Brooklyn-born Israeli author Yossi Klein Halevi wants to create a model for a new conversation between Israelis and Palestinians so they can better understand each other’s historical narrative. He has begun this process with his book “Letters to My Palestinian Neighbor.” Halevi spoke about his work at the JCC on Tuesday, Oct. 29.
In Halevi’s view, the heart of the conflict is the question of legitimacy for both sides. He said Israelis and Palestinians disagree on almost everything and that their differences are irreconcilable. But neither side is going to disappear and both peoples are indigenous to the area that each claims as its own.
Halevi is a senior fellow at the Shalom Hartman Institute in Jerusalem. He also co-directs Duke University’s Muslim Leadership Initiative. His appearance in Cincinnati was part of a speaker series entitled “Is Peace Possible? Conversations About a Shared Future in the Middle East.”
In their public discourse, Palestinians say Jews are a religion and not a real people. The Israeli right wing counters that there is no such thing as a Palestinian national identity. But Halevi argues that “… to point out that that there was no coherent Palestinian national identity a century ago is to do spiritual violence to the right of the people to emerge whenever they did emerge and to define themselves as a legitimate people.”
Halevi told his Cincinnati audience that the purpose for addressing his neighbors was to explain to the Palestinians who the Jews really are. He argued that nobody in Israel has ever thought of doing this before. Halevi said the most authentic way of telling the story of the Jews and effectively making the case for the legitimacy of Israel was through a religious perspective. That is because Halevi is religious and he assumes that his Palestinian neighbor is a religious Muslim. Halevi also emphasized that “there must be a religious legitimacy for the painful concessions that each side is going to have to make.”
He said the real target of the assault on Israel is “on the legitimacy of the story that we tell (to) ourselves.”
Halevi said the denial of Israel’s right to exist is the deepest wound for Jews, who embrace a time frame that stretches back through millennia. He assumes that the Muslim world has a similar long narrative. “And the tragedy from the Israeli point of view of our homecoming is that when we finally came home, we weren’t allowed to actually feel like we were fully home. And we would have to defend the right to exist from day one.”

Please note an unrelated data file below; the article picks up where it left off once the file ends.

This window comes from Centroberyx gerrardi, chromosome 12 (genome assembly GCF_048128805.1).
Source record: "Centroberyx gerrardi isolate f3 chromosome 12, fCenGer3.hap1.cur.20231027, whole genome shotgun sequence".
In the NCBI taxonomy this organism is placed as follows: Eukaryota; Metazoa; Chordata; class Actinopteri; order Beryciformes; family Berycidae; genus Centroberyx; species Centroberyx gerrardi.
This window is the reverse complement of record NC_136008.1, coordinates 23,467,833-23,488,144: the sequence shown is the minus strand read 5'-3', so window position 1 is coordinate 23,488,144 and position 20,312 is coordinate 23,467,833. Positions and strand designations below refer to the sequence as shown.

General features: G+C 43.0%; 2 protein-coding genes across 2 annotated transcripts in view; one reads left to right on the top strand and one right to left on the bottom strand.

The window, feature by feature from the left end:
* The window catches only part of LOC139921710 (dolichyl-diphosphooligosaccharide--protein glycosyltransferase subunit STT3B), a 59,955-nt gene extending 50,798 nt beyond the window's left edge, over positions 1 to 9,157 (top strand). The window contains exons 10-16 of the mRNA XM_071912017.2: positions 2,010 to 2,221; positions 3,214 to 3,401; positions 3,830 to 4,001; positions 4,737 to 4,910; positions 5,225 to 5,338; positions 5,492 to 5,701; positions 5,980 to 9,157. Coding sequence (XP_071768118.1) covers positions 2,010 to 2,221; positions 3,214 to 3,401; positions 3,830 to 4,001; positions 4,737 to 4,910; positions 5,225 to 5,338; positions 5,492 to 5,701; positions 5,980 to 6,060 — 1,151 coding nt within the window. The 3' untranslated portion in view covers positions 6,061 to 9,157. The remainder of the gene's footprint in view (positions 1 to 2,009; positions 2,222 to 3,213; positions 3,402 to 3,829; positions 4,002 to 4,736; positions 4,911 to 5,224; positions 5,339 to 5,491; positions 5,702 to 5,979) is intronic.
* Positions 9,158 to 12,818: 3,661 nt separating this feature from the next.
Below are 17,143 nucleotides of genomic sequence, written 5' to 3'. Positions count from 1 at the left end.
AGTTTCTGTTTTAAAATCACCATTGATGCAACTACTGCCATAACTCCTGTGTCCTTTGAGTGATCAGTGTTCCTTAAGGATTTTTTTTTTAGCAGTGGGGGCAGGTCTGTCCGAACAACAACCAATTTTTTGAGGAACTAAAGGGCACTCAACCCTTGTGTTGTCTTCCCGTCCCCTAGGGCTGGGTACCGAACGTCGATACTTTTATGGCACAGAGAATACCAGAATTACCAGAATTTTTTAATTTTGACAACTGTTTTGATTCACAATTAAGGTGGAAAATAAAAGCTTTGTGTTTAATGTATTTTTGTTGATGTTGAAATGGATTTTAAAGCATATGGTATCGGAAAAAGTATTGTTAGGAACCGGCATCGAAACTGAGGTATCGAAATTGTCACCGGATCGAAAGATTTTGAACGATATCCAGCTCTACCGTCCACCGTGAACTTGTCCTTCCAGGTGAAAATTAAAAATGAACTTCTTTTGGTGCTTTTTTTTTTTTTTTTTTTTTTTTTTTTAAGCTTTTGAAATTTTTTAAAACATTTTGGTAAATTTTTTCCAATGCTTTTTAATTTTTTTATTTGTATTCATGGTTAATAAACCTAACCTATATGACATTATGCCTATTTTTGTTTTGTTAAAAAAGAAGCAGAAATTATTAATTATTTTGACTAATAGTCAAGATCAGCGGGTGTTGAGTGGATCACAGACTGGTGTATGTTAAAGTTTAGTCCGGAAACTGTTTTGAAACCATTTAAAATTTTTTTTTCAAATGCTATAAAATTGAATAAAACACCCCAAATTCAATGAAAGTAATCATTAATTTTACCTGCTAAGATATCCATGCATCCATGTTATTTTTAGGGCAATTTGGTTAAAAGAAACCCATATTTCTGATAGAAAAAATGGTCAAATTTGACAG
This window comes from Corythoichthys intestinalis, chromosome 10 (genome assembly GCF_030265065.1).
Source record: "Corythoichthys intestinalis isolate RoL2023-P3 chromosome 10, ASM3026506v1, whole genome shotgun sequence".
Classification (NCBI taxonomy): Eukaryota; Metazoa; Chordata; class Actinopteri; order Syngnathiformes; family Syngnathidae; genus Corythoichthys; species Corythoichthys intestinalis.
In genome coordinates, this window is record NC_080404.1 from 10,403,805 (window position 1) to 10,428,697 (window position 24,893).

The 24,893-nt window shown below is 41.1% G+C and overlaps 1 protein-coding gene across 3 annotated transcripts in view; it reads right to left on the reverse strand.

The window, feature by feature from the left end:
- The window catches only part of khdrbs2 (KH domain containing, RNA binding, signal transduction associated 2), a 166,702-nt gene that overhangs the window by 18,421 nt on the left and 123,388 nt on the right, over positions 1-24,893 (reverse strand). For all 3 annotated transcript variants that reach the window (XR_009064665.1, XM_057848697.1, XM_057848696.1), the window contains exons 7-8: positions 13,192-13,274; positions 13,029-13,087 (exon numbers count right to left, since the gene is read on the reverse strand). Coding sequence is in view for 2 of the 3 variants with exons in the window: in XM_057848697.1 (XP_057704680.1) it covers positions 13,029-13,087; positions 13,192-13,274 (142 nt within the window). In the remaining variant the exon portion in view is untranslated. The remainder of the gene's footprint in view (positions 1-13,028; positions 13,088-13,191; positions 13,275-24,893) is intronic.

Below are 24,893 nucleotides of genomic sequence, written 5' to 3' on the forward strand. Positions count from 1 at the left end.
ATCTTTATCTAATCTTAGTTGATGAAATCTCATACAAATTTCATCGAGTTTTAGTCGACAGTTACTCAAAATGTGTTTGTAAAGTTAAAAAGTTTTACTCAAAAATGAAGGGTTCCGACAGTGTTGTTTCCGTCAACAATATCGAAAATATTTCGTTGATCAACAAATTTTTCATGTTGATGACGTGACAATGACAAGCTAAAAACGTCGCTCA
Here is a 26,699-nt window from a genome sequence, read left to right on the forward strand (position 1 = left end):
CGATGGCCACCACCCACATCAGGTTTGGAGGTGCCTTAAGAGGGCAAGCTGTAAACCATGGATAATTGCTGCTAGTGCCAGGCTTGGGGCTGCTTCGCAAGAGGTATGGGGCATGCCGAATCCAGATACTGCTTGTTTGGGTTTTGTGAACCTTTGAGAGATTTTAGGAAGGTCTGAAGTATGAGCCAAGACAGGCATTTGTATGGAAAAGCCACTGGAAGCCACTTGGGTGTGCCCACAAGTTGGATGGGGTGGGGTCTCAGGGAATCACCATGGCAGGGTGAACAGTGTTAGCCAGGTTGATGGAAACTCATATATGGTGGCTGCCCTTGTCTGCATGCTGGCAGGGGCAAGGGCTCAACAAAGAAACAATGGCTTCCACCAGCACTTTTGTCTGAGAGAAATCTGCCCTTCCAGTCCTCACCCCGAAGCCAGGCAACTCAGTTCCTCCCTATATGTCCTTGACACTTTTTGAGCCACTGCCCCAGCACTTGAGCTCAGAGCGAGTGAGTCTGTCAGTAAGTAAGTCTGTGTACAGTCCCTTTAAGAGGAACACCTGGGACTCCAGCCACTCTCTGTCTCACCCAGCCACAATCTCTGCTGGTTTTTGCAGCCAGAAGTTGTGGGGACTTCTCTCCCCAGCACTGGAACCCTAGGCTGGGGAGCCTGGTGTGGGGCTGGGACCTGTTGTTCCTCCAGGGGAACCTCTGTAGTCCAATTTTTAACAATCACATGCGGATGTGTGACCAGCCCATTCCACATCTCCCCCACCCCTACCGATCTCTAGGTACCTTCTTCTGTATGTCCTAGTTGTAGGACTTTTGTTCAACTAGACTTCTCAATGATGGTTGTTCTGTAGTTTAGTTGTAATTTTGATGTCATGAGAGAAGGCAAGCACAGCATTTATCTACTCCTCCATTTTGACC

Halevi said the Jews had no choice but to return home and re-establish a Jewish commonwealth, but the Palestinians regard the Zionist enterprise as just another conquest by “supervisor colonialists.”
He said there was a need to retell the story of Zionism in a new, 21st century way which is not driven by the Holocaust and is not largely Euro-centered. That is because Israel has dramatically changed since its founding in 1948. Today’s Israel is inhabited by a majority of Jews who came from the Arab world.
After meeting with young Palestinians over the past few months, the author said he has learned that the entire conflict can be reduced: who started it? Who is guilty of the original sin? Palestinians say the Jews started the conflict by arriving in a place where Palestinians were living peacefully and by insisting that Jews had the right to return to a land where they had lived thousands of years ago and reclaim it for themselves. Jews say they made many compromises along the way as they built a Jewish state in their ancestral homeland to which they had maintained a deep connection through a long exile. Jews also say that Palestinians have rejected every opportunity for a compromise solution. Halevi believes that neither side had a choice in acting and responding as it did.
Halevi said he thinks that in trying to explain the Jewish narrative to their neighbors, Israelis are actually working for peace. “Because it’s the denial of our legitimacy that is largely or partly responsible for pushing so many Israelis into the hard line position. And so, the more that we hear voices on the Palestinian side and in the Arab and Muslim worlds generally saying we disagree with you on everything, but we’re not going to challenge your basic legitimacy, your indigenousness, the more we can begin, I believe, having a better conversation not only between Palestinians and Israelis but also among Israelis and the Jewish community.”